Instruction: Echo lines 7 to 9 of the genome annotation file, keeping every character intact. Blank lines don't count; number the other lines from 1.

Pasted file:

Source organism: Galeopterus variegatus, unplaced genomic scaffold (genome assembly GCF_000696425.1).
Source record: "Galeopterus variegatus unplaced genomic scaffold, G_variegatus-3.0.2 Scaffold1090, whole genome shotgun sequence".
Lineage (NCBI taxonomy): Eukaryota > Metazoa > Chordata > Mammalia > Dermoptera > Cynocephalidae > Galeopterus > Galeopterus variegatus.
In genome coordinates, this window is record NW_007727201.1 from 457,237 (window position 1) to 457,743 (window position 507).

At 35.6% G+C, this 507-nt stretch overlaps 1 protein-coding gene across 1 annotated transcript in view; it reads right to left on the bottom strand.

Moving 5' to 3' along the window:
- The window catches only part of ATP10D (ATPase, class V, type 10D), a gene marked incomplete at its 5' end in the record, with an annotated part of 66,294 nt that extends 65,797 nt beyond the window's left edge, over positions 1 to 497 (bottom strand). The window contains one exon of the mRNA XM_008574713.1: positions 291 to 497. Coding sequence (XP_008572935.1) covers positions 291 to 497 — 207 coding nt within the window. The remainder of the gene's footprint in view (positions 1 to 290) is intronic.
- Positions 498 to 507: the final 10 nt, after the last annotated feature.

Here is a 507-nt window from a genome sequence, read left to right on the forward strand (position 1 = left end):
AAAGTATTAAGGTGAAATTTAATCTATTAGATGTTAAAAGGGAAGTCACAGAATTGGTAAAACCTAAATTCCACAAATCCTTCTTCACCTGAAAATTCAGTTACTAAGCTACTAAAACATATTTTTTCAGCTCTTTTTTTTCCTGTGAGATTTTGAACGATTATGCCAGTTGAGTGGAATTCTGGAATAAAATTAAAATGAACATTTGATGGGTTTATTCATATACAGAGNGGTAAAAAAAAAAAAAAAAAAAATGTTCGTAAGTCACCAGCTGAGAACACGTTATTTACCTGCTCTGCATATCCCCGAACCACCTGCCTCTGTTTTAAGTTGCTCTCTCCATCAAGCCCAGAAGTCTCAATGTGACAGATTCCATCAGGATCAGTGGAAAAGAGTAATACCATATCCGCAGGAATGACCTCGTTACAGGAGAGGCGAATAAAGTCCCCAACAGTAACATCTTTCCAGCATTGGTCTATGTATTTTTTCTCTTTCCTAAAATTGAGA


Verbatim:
- The window catches only part of ATP10D (ATPase, class V, type 10D), a gene marked incomplete at its 5' end in the record, with an annotated part of 66,294 nt that extends 65,797 nt beyond the window's left edge, over positions 1 to 497 (bottom strand). The window contains one exon of the mRNA XM_008574713.1: positions 291 to 497. Coding sequence (XP_008572935.1) covers positions 291 to 497 — 207 coding nt within the window. The remainder of the gene's footprint in view (positions 1 to 290) is intronic.
- Positions 498 to 507: the final 10 nt, after the last annotated feature.

Here is a 507-nt window from a genome sequence, read left to right on the forward strand (position 1 = left end):